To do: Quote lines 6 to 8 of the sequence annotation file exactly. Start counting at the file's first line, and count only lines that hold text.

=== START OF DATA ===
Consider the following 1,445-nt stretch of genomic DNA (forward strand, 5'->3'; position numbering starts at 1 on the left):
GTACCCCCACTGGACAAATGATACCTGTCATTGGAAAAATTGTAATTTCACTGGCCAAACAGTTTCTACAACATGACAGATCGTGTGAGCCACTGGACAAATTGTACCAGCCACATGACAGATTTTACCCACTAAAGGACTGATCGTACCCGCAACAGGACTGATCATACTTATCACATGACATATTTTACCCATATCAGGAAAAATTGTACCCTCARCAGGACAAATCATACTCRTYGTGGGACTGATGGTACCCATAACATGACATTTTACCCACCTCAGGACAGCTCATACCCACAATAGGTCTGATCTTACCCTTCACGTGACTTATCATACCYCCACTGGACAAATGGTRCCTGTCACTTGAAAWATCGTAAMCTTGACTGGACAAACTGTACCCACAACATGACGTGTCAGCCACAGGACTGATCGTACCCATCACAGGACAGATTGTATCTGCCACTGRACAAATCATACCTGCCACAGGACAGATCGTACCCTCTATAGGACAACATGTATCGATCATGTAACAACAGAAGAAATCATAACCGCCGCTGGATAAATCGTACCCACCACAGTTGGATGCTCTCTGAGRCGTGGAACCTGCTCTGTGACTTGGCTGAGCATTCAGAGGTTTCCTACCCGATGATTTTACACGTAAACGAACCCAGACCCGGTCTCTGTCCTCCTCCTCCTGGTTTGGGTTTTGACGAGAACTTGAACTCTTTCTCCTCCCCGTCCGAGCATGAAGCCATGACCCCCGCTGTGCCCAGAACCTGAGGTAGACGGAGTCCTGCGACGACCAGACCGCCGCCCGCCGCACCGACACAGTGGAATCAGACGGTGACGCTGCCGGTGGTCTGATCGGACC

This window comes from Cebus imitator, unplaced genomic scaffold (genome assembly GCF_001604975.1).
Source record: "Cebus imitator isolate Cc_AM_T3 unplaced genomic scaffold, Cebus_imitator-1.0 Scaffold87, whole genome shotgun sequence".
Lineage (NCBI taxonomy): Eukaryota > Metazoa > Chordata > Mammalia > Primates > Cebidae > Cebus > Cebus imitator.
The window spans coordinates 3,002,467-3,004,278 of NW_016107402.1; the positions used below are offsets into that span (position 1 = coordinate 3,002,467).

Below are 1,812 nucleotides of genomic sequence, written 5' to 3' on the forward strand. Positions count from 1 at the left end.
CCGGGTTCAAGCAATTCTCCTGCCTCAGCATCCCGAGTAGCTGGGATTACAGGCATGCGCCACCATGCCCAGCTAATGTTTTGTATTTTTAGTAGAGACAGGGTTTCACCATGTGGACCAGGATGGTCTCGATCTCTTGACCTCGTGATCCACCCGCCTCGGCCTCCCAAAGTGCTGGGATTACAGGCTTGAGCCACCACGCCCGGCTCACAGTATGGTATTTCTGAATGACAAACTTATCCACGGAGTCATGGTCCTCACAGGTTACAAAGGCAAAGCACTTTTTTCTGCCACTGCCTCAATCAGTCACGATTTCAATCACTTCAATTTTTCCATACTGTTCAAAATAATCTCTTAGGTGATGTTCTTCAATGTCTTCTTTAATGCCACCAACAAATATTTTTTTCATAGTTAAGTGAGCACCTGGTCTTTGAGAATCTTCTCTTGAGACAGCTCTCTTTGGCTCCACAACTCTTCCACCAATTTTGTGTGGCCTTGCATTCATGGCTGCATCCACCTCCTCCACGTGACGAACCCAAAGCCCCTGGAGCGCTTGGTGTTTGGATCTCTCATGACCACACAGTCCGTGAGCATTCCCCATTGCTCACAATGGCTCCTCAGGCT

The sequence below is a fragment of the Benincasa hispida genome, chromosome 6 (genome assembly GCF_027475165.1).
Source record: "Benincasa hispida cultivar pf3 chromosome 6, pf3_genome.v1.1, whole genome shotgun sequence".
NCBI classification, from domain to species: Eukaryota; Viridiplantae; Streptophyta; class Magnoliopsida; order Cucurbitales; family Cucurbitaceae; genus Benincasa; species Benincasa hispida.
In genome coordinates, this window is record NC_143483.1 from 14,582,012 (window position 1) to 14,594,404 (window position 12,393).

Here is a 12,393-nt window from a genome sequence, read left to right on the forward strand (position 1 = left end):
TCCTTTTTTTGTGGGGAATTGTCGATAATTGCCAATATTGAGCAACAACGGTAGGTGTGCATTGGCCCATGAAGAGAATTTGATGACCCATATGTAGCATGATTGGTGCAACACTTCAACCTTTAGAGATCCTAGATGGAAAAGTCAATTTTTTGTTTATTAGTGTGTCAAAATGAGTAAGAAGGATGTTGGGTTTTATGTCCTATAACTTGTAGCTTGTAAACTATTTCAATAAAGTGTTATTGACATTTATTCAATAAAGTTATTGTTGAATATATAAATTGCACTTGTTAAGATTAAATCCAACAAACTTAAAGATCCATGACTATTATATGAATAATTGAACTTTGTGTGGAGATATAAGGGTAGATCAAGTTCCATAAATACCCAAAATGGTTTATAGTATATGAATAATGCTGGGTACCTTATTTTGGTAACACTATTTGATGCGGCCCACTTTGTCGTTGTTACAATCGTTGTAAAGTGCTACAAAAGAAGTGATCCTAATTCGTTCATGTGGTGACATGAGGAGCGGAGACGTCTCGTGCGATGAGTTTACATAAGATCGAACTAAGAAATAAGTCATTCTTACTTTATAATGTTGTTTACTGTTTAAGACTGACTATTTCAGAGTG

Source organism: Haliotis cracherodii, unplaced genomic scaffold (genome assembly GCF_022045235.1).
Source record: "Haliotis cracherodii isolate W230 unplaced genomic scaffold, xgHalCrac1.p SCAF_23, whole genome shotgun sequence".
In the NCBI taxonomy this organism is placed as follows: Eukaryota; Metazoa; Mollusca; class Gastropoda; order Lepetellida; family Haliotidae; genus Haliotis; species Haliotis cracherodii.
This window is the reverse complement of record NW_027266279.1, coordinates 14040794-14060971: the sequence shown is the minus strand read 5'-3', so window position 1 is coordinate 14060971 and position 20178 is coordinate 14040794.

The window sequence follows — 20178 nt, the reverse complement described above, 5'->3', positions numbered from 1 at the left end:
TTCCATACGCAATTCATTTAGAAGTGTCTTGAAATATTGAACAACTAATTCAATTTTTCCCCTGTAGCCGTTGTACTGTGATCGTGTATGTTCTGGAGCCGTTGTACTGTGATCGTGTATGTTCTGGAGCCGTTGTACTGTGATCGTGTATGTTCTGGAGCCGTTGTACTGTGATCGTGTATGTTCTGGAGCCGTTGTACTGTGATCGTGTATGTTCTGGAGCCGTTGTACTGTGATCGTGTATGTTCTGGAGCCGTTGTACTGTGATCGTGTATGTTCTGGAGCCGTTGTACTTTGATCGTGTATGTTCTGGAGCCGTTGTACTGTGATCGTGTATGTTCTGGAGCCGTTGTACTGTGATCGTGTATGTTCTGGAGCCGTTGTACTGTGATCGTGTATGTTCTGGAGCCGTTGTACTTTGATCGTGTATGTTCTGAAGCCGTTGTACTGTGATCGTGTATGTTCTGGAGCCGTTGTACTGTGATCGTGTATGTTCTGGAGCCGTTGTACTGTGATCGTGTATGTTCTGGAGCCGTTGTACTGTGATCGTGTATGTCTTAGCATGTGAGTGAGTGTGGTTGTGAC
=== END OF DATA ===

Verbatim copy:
The window spans coordinates 3,002,467-3,004,278 of NW_016107402.1; the positions used below are offsets into that span (position 1 = coordinate 3,002,467).

Below are 1,812 nucleotides of genomic sequence, written 5' to 3' on the forward strand. Positions count from 1 at the left end.
CCGGGTTCAAGCAATTCTCCTGCCTCAGCATCCCGAGTAGCTGGGATTACAGGCATGCGCCACCATGCCCAGCTAATGTTTTGTATTTTTAGTAGAGACAGGGTTTCACCATGTGGACCAGGATGGTCTCGATCTCTTGACCTCGTGATCCACCCGCCTCGGCCTCCCAAAGTGCTGGGATTACAGGCTTGAGCCACCACGCCCGGCTCACAGTATGGTATTTCTGAATGACAAACTTATCCACGGAGTCATGGTCCTCACAGGTTACAAAGGCAAAGCACTTTTTTCTGCCACTGCCTCAATCAGTCACGATTTCAATCACTTCAATTTTTCCATACTGTTCAAAATAATCTCTTAGGTGATGTTCTTCAATGTCTTCTTTAATGCCACCAACAAATATTTTTTTCATAGTTAAGTGAGCACCTGGTCTTTGAGAATCTTCTCTTGAGACAGCTCTCTTTGGCTCCACAACTCTTCCACCAATTTTGTGTGGCCTTGCATTCATGGCTGCATCCACCTCCTCCACGTGACGAACCCAAAGCCCCTGGAGCGCTTGGTGTTTGGATCTCTCATGACCACACAGTCCGTGAGCATTCCCCATTGCTCACAATGGCTCCTCAGGCT